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African Leaders Urge Mineral Value Addition at Mining Indaba 2024

African leaders and stakeholders urged the continent to move from exporting raw minerals to producing higher-value products at the Mining Indaba conference 2024 in Cape Town on Monday.

They said this would help Africa benefit from the global energy transition, which relies on the minerals that Africa has in abundance.

South African president Cyril Ramaphosa said Africa should not just send out “rock and dust and soil”, but rather use its raw materials to create value and jobs. He said that mining was at the heart of the energy transition, and that Africa could be the driving force of it.

He called for the Indaba to focus on how to use these opportunities to revitalize mining, improve value chains, and increase beneficiation.Some African countries have already started to process some of their minerals, such as lithium and cobalt, which are in high demand for batteries and electric vehicles.

For example, in the Democratic Republic of Congo (DRC), there are facilities to concentrate copper and cobalt, and some firms are looking to do the same with lithium ores.

The leaders also identified other products, such as nickel, manganese, and graphite, as potential sources of value creation.

They also emphasized the need for regional cooperation along the supply chain. They cited the Zambia-DRC plan to make batteries for electric bikes as a good example of collaboration.

Maximizing Africa’s Resources.

Tanzania’s deputy minerals minister Steven Kiruswa said that Africa wanted to share its resources with the world, but not just as raw materials by maximizing the value of its resources, without excluding anyone.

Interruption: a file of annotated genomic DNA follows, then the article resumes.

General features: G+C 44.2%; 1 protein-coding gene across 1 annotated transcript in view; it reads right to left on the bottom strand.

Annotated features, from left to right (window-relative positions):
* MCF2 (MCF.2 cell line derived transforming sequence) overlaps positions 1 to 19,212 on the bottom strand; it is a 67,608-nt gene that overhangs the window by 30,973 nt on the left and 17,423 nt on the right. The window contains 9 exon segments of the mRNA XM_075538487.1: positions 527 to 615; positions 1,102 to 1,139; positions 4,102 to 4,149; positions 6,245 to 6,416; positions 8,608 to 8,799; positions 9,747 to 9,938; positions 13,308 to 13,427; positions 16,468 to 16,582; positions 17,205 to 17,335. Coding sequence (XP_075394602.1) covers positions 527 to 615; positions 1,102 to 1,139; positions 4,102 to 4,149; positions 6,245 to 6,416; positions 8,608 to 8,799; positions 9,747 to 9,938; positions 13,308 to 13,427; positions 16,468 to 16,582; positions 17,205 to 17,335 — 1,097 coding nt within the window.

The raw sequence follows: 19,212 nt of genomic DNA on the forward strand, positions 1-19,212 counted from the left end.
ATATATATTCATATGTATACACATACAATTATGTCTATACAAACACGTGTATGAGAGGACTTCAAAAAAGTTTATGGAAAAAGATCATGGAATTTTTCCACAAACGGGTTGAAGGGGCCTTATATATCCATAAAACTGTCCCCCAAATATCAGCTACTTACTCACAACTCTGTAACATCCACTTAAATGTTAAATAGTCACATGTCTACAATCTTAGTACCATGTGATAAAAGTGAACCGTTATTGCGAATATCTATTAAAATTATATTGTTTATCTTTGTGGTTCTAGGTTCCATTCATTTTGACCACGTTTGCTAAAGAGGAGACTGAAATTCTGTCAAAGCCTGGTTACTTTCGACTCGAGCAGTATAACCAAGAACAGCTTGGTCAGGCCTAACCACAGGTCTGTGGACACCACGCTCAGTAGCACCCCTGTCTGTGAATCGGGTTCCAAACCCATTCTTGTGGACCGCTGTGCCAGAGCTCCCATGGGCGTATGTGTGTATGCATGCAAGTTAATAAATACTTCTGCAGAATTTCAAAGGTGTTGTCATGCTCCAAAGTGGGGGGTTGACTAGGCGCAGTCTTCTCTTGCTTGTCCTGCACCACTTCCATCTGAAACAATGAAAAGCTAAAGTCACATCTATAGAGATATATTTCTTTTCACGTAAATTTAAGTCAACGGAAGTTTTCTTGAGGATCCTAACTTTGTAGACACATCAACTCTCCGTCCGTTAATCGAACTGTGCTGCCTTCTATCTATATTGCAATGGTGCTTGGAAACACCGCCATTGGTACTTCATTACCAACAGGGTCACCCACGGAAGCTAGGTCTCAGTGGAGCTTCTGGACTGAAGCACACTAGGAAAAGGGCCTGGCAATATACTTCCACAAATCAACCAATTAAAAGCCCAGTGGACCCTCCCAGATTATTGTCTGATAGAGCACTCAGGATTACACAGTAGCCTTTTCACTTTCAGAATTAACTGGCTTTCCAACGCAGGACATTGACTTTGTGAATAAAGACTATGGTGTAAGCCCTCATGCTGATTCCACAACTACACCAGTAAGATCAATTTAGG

The leaders noted that more developed countries might soon regret taking African raw materials for cheap, with some countries having already imposed trade restrictions on some of the energy transition metals.

Ghana’s lands and natural resources minister Samuel Abu Jinapor said that Ghana would never export its lithium resources in their raw form.

He said his country was following the example of Indonesia, which banned nickel ore exports in 2020 and attracted a lot of investment.Indonesia’s success might inspire other African leaders to adopt similar strategies.

Zimbabwe and Namibia, which have large lithium reserves, have also introduced export controls on lithium ores.

However, some speakers cautioned that trade measures could also hamper the development of some projects.

Rishon Chimboza, the managing director for Africa at the Tony Blair Institute for Global Change, said that there was a trade-off between the government’s control and the capital investment needed.

He suggested that heads of state might have to negotiate directly in large resource deals across continents, because of the strategic importance of these materials.

Marit Kitaw, the interim director of the African Minerals Development Centre of the African Union (AU), said that African countries needed to stand together when it came to energy transition materials. He said countries should work within the AU, like the EU countries do, to get better deals.

He also said African countries were weak when they were isolated, but strong when they were united. He said that regional integration would attract more investment.